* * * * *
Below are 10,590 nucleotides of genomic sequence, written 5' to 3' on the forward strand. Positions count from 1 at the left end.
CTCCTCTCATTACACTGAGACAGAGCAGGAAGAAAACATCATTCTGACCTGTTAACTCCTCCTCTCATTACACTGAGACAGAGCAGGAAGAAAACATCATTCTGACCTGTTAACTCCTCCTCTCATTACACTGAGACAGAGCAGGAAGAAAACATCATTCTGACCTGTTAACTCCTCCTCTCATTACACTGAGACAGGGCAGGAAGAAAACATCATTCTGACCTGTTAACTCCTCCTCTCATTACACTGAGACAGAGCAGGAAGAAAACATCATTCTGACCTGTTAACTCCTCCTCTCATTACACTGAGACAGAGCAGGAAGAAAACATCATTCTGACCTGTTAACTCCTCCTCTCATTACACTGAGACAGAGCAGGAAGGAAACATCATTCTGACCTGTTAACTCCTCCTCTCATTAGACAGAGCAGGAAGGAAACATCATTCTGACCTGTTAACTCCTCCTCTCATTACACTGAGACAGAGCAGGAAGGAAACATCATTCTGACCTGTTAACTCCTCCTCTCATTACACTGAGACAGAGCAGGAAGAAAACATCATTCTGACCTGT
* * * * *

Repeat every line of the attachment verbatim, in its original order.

Below are 10,590 nucleotides of genomic sequence, written 5' to 3' on the forward strand. Positions count from 1 at the left end.
CTCCTCTCATTACACTGAGACAGAGCAGGAAGAAAACATCATTCTGACCTGTTAACTCCTCCTCTCATTACACTGAGACAGAGCAGGAAGAAAACATCATTCTGACCTGTTAACTCCTCCTCTCATTACACTGAGACAGAGCAGGAAGAAAACATCATTCTGACCTGTTAACTCCTCCTCTCATTACACTGAGACAGGGCAGGAAGAAAACATCATTCTGACCTGTTAACTCCTCCTCTCATTACACTGAGACAGAGCAGGAAGAAAACATCATTCTGACCTGTTAACTCCTCCTCTCATTACACTGAGACAGAGCAGGAAGAAAACATCATTCTGACCTGTTAACTCCTCCTCTCATTACACTGAGACAGAGCAGGAAGGAAACATCATTCTGACCTGTTAACTCCTCCTCTCATTAGACAGAGCAGGAAGGAAACATCATTCTGACCTGTTAACTCCTCCTCTCATTACACTGAGACAGAGCAGGAAGGAAACATCATTCTGACCTGTTAACTCCTCCTCTCATTACACTGAGACAGAGCAGGAAGAAAACATCATTCTGACCTGT